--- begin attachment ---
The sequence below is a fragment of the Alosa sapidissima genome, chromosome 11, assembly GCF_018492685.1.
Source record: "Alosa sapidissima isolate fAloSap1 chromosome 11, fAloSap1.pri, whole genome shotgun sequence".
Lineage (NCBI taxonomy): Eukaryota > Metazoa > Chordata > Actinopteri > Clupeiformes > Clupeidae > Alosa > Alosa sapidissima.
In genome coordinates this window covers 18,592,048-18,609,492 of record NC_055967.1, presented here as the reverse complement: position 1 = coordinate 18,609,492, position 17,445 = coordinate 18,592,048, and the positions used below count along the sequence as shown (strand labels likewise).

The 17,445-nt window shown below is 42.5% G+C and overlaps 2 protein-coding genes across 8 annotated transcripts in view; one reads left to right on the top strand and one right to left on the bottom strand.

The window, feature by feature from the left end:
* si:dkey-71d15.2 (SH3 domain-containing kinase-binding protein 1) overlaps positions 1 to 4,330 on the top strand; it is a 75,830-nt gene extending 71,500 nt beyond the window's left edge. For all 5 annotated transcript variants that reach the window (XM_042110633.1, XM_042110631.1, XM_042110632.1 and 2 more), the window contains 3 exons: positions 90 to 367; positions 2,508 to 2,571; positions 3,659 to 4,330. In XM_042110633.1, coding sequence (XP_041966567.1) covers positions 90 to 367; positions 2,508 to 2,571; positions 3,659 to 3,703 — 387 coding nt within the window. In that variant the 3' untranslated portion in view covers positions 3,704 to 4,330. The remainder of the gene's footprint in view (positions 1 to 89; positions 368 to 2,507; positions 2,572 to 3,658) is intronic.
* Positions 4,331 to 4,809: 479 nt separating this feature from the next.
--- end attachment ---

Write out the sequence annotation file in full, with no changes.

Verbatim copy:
The sequence below is a fragment of the Alosa sapidissima genome, chromosome 11, assembly GCF_018492685.1.
Source record: "Alosa sapidissima isolate fAloSap1 chromosome 11, fAloSap1.pri, whole genome shotgun sequence".
Lineage (NCBI taxonomy): Eukaryota > Metazoa > Chordata > Actinopteri > Clupeiformes > Clupeidae > Alosa > Alosa sapidissima.
In genome coordinates this window covers 18,592,048-18,609,492 of record NC_055967.1, presented here as the reverse complement: position 1 = coordinate 18,609,492, position 17,445 = coordinate 18,592,048, and the positions used below count along the sequence as shown (strand labels likewise).

The 17,445-nt window shown below is 42.5% G+C and overlaps 2 protein-coding genes across 8 annotated transcripts in view; one reads left to right on the top strand and one right to left on the bottom strand.

The window, feature by feature from the left end:
* si:dkey-71d15.2 (SH3 domain-containing kinase-binding protein 1) overlaps positions 1 to 4,330 on the top strand; it is a 75,830-nt gene extending 71,500 nt beyond the window's left edge. For all 5 annotated transcript variants that reach the window (XM_042110633.1, XM_042110631.1, XM_042110632.1 and 2 more), the window contains 3 exons: positions 90 to 367; positions 2,508 to 2,571; positions 3,659 to 4,330. In XM_042110633.1, coding sequence (XP_041966567.1) covers positions 90 to 367; positions 2,508 to 2,571; positions 3,659 to 3,703 — 387 coding nt within the window. In that variant the 3' untranslated portion in view covers positions 3,704 to 4,330. The remainder of the gene's footprint in view (positions 1 to 89; positions 368 to 2,507; positions 2,572 to 3,658) is intronic.
* Positions 4,331 to 4,809: 479 nt separating this feature from the next.